The most important thing is not to usurp his authority. Be patient . . .
Admire your other half! In any man you can find something truly unique, good, and beautiful. If a husband does hard work, the wise wife will certainly admire his strength. . . .
Take care of your appearance. When your husband comes home in the evening, there is nothing worse than him seeing you in a crumpled nightgown, shaggy, and with unclean teeth. . . .
I communicate a lot with various women, and I often hear the cry of their souls: "My husband doesn’t help me at all, doesn’t do anything around the house, disappears at the computer, doesn’t spend time with our child, doesn’t pay any attention to me," and many other well-founded claims. Is it possible to encourage a husband to improve in certain ways? Is healing possible?
Everyone knows that a disease is easier to prevent than to cure. Therefore, encouraging the man to fulfill his role as head of the household is important, from the first moment that the young married couple begins to live together.
If the family is Orthodox, then everything is much simpler: the husband clearly knows that he is the head of the home — the leader of this new little church — and he must be fully responsible for his family. A woman can always gently remind him of this. She can happily live in submission to her husband, and then what will her husband do? He will simply have to occupy the vacant place of headship.
If this process goes too slowly, perhaps you can find a gentle way to let your husband read an article that talks about the Orthodox Christian family, where the obligatory role of the husband is clearly described. In this area, the wedding itself plays an important role, especially if the couple is preparing to receive this sacrament, seeking to understand its spiritual meaning, not giving in to mere worldly fashions.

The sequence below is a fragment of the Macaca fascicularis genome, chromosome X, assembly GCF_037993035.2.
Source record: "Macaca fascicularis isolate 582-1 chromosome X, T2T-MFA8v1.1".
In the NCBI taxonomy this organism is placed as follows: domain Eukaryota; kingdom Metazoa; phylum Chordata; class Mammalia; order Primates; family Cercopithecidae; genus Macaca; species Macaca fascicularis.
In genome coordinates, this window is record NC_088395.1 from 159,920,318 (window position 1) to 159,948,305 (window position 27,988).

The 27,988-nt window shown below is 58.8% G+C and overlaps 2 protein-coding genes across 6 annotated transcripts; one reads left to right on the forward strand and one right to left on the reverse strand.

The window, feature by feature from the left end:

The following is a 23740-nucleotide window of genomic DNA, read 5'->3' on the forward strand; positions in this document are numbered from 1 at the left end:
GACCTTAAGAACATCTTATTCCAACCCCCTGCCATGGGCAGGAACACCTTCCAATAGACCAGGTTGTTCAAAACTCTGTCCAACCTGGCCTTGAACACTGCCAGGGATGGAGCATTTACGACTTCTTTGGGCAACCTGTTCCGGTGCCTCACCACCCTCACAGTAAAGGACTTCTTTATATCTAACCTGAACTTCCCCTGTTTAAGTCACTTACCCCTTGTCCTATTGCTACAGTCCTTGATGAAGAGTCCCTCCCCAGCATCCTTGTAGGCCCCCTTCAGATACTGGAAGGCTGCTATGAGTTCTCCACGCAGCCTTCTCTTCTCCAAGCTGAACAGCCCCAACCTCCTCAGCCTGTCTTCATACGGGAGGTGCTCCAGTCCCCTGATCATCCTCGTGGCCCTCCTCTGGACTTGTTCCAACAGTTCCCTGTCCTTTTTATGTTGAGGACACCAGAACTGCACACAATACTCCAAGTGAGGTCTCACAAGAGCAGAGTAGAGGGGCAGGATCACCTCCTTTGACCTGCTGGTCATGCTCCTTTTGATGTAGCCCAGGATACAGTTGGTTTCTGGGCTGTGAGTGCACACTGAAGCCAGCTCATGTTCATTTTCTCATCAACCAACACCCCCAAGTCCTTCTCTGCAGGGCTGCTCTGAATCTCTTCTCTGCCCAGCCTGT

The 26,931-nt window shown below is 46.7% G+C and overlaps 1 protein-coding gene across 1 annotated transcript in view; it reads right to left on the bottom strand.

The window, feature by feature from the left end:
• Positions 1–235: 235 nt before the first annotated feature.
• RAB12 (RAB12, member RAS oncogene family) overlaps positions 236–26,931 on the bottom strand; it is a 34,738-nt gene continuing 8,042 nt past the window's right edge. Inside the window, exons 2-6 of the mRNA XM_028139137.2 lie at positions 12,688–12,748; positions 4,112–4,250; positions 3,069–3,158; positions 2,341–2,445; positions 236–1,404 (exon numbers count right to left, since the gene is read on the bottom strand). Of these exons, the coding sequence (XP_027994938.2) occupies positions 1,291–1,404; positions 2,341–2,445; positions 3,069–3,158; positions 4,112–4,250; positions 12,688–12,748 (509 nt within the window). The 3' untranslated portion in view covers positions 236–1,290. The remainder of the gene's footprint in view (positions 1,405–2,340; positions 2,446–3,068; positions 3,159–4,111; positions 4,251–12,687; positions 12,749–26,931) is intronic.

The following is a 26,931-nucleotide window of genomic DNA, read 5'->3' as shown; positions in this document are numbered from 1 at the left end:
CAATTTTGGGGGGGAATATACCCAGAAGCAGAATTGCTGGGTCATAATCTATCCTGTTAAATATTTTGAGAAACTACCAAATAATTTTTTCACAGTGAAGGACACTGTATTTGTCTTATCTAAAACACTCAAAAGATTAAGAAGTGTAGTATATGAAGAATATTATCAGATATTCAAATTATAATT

However, what if a couple is already married, and the husband isn't involved in the church? The most important thing is not to usurp his authority; do not try to take on the husband's responsibilities. Be patient, and give him time to mature.
In some cases a man might not naturally be diligent, and may not automatically fulfill his proper leadership role. Thankfully, there are appropriate ways to provide him with encouragement. It is important to show dependence on your husband, even if you have to say things outright — "Oh, I can't do it without you" — "I can't do it. I am a weak woman, and I'm not good at this kind of work." — A man's instinct to be a defender usually begins to operate. It is natural for a man to come to the aid of a woman who needs his help.
Do not wait until your husband starts offering his help. Do not be afraid to ask! Many men do not do something, simply because they do not see the need for it. Feel free to make requests. But make your requests with love, and do not be demanding.
It doesn't matter if he forgets to do something — do not be in a hurry to get angry — your husband may be truly concerned, without showing it externally. The next time you call, simply check to see how things are going. He will be grateful for your understanding, and he will be pleased that you did not offer a reprimand.
When your beloved responds to your request and helps you, and even moreso if he volunteers to help you, you should be happy to accept the help, and you should praise him! This is a prerequisite for the fact that in the future you will also not be left without support. Tell me how great it is to do something together, how much longer you would do it alone, how pleasant it is for you to help him, and do not forget to praise him casually with other people. Do not skimp on compliments!
Admire your other half! In any man you can find something truly unique, good, and beautiful. If a husband does hard work, the wise wife will certainly admire his strength. If he has come up with an unexpected solution to a household problem, then admire his masculine mind and unconventional thinking. Good things need to be encouraged.